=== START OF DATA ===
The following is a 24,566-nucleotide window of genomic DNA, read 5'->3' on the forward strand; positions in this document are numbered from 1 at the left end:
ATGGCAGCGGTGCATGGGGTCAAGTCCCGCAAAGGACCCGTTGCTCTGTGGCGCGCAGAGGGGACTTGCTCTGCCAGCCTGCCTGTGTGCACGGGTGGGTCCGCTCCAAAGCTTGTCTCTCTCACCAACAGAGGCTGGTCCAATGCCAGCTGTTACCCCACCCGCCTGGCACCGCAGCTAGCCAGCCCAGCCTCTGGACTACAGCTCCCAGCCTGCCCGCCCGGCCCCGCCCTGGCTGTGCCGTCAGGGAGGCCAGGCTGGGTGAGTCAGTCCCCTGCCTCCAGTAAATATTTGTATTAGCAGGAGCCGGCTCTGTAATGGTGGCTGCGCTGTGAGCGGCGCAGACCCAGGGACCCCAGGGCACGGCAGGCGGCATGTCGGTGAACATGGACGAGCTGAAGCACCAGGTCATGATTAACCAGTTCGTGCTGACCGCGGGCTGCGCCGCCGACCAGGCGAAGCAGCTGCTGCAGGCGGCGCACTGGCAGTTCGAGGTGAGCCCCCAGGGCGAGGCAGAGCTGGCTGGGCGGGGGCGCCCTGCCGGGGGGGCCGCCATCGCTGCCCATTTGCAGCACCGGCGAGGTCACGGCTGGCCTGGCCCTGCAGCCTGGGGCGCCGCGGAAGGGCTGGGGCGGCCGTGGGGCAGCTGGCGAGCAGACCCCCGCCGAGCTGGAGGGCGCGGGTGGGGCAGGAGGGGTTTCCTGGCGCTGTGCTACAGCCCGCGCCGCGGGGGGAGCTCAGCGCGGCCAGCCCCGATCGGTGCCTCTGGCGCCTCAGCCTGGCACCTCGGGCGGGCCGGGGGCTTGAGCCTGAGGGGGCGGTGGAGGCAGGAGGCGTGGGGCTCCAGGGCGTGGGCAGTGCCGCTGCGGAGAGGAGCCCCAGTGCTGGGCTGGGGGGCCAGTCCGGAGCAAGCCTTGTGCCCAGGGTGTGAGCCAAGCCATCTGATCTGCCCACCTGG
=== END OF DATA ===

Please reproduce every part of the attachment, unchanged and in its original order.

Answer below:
The following is a 24,566-nucleotide window of genomic DNA, read 5'->3' on the forward strand; positions in this document are numbered from 1 at the left end:
ATGGCAGCGGTGCATGGGGTCAAGTCCCGCAAAGGACCCGTTGCTCTGTGGCGCGCAGAGGGGACTTGCTCTGCCAGCCTGCCTGTGTGCACGGGTGGGTCCGCTCCAAAGCTTGTCTCTCTCACCAACAGAGGCTGGTCCAATGCCAGCTGTTACCCCACCCGCCTGGCACCGCAGCTAGCCAGCCCAGCCTCTGGACTACAGCTCCCAGCCTGCCCGCCCGGCCCCGCCCTGGCTGTGCCGTCAGGGAGGCCAGGCTGGGTGAGTCAGTCCCCTGCCTCCAGTAAATATTTGTATTAGCAGGAGCCGGCTCTGTAATGGTGGCTGCGCTGTGAGCGGCGCAGACCCAGGGACCCCAGGGCACGGCAGGCGGCATGTCGGTGAACATGGACGAGCTGAAGCACCAGGTCATGATTAACCAGTTCGTGCTGACCGCGGGCTGCGCCGCCGACCAGGCGAAGCAGCTGCTGCAGGCGGCGCACTGGCAGTTCGAGGTGAGCCCCCAGGGCGAGGCAGAGCTGGCTGGGCGGGGGCGCCCTGCCGGGGGGGCCGCCATCGCTGCCCATTTGCAGCACCGGCGAGGTCACGGCTGGCCTGGCCCTGCAGCCTGGGGCGCCGCGGAAGGGCTGGGGCGGCCGTGGGGCAGCTGGCGAGCAGACCCCCGCCGAGCTGGAGGGCGCGGGTGGGGCAGGAGGGGTTTCCTGGCGCTGTGCTACAGCCCGCGCCGCGGGGGGAGCTCAGCGCGGCCAGCCCCGATCGGTGCCTCTGGCGCCTCAGCCTGGCACCTCGGGCGGGCCGGGGGCTTGAGCCTGAGGGGGCGGTGGAGGCAGGAGGCGTGGGGCTCCAGGGCGTGGGCAGTGCCGCTGCGGAGAGGAGCCCCAGTGCTGGGCTGGGGGGCCAGTCCGGAGCAAGCCTTGTGCCCAGGGTGTGAGCCAAGCCATCTGATCTGCCCACCTGG